All About the iButton
The iButtonģ is a 16-millimeter computer chip with its own unique ID number enclosed in a stainless steel container. Each chip has its own unique ID number which is unaffected by magnetic fields, metal detectors, water and most common chemicals.
The steel button is rugged enough to withstand harsh outdoor environments and durable enough for a person to carry on their keychain.
You can drop it, step on it, scratch it or wear it swimming. The iButton is wear-tested for 10-year durability and can be reassigned quickly and securely. It is by far the best solution for both manufacturing and office environments.
In TimePilot's time and attendance systems and its CrossOver Lock systems, the iButton is part of a keyfob that attaches to an employee's keychain. The keyfob and button combination is about the size of a house key.
The standard keyfob color is black; 11 other colors are available. To order keyfobs with iButtons installed, click here.
Who else is using the iButton?
Lots of companies are using the iButton for security, convenience or efficiency. Some examples:
- Employees at the U.S. Mint in Denver aren't allowed to carry money into the facility, so they use iButtons to operate the vending machines. Across Canada, many vending machines can be operated by iButtons or with cash.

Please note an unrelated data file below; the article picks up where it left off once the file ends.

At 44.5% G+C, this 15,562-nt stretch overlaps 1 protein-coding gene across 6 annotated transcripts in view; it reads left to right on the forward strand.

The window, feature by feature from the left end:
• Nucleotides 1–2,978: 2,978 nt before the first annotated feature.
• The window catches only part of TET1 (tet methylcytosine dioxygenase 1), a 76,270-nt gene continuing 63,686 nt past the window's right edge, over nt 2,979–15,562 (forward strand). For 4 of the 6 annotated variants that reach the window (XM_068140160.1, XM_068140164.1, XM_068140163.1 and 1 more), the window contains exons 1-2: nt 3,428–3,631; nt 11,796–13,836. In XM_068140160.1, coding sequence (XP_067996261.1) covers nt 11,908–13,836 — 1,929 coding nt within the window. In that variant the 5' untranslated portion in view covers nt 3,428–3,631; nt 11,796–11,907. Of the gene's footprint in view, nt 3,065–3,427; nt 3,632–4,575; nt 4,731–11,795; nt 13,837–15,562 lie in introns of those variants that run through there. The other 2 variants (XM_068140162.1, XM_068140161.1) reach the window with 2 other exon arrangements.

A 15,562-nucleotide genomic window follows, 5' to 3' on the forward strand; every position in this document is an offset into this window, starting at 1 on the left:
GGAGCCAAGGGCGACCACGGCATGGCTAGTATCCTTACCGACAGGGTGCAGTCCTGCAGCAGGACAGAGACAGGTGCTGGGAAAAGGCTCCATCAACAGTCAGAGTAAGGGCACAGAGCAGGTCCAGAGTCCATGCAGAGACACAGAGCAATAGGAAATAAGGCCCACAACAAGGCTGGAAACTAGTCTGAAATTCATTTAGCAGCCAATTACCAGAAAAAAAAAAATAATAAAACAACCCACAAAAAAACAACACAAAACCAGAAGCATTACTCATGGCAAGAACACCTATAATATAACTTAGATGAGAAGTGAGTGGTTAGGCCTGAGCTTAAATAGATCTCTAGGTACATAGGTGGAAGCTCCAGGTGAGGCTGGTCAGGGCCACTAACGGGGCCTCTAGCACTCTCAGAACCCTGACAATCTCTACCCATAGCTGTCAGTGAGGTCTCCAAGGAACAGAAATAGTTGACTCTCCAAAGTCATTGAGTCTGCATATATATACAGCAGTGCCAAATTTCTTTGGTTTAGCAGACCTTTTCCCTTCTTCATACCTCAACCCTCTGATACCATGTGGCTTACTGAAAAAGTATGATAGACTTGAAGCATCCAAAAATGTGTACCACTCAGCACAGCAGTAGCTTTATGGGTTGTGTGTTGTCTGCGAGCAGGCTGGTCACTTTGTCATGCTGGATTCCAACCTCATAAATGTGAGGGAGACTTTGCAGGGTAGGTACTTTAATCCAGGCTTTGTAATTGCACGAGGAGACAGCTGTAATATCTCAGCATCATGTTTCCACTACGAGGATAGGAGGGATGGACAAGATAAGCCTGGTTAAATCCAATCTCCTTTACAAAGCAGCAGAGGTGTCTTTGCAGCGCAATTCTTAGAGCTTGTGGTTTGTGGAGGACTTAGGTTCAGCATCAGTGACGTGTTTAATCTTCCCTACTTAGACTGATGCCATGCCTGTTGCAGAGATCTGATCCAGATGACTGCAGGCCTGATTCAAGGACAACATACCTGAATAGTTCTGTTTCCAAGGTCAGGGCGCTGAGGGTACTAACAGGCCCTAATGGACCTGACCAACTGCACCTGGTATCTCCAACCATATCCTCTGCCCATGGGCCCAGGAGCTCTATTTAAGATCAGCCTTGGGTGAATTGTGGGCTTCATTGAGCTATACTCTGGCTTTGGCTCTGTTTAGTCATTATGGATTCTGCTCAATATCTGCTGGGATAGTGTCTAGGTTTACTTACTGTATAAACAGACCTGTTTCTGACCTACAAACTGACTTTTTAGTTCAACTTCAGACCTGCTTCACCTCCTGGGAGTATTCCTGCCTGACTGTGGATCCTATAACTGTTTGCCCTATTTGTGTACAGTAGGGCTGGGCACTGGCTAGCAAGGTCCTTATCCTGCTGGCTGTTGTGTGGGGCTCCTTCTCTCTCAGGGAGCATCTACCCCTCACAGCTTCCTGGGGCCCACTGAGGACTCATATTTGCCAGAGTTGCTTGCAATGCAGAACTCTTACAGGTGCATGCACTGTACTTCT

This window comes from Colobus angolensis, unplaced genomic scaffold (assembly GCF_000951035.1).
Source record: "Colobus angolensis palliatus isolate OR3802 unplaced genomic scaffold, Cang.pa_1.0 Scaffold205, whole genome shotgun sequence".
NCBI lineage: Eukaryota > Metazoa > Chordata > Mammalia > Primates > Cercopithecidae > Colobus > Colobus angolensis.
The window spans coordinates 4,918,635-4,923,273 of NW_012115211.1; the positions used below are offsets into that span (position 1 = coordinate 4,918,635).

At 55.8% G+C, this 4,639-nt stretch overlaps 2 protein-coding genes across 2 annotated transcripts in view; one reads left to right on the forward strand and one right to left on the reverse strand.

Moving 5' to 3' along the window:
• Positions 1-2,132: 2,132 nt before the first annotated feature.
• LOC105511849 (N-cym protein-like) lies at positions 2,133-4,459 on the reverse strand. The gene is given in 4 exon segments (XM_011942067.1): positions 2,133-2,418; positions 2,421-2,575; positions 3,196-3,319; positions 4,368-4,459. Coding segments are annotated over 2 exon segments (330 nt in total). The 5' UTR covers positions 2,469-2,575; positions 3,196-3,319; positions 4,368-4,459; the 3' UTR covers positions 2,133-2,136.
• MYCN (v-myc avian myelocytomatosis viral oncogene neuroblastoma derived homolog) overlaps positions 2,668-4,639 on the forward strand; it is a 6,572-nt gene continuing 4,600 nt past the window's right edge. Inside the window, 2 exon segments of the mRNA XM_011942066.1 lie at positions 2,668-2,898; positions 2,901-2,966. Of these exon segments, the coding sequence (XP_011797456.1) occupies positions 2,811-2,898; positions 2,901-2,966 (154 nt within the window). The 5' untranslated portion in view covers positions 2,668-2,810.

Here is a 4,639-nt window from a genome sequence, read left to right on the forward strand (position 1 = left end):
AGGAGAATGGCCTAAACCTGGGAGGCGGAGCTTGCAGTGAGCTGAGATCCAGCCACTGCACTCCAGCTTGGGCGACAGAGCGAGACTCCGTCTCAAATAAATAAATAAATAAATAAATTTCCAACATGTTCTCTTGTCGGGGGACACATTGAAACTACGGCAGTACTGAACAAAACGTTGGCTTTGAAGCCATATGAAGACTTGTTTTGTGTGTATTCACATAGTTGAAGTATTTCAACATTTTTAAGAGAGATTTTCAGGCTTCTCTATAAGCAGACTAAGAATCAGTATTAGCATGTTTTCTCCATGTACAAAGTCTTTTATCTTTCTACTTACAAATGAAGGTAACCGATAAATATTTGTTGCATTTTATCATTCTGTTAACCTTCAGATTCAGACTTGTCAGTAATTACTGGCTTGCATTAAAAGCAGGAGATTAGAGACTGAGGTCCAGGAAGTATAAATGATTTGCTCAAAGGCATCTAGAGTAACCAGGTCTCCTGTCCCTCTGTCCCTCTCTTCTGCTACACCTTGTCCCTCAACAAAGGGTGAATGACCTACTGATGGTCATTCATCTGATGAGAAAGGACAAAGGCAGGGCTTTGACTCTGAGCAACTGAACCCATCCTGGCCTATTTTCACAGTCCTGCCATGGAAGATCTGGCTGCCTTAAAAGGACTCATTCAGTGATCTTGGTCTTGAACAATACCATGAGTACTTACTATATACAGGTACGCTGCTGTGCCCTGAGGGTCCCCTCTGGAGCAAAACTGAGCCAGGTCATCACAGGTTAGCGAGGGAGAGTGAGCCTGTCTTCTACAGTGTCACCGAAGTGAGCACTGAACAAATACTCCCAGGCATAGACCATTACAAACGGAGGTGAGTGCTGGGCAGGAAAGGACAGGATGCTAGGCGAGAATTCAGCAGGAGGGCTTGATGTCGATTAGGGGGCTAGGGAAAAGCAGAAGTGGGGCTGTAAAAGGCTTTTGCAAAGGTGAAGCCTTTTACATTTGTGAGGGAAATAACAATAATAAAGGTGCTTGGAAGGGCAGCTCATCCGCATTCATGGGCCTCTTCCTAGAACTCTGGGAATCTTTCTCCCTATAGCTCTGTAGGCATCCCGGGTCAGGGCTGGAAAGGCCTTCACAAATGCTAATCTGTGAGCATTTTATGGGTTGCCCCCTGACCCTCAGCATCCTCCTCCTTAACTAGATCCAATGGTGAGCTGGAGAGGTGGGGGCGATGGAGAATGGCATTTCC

- There are more than 200,000 iButton-based keys in use on more than 10,000 apartment and condo buildings in the New York City area. The Trump Organization uses them in 43 of its buildings. A new 9,000-resident development on the Hudson River across from Manhattan is a major user of the iButton: all common area entrance doors, laundry room doors, mailroom doors and pedestrian gates are equipped with iButton-controlled locks. TimePilot offers iButton Locks, too. Click here for details.
- A school in Celebration, Florida, issues iButtons to its students, who use them to open classroom doors and log onto computers. The school plans to expand the technology to its cafeteria, allowing students to pay for their meals with their iButton. This has the added benefit of privacy: Students are prevented from knowing which classmates are on a government-funded reduced-price or free meal program.
- Ryder truck rental mounts an iButton on the side of each of its trucks. The button records the truck number, its rental location, the customer's name and odometer reading at the start of the rental; when the truck is returned the information is downloaded into the company's database for billing.
- The mass transit system in Istanbul, Turkey, is one of the biggest users of the iButton. Some 1.4 million riders use iButtons to travel on the system's subways, buses, trains and ferries.
iButtons come in your choice of 12 colors and in packs of 5, 10, 30, 50, 100 and 200. Click the button below to buy a pack now!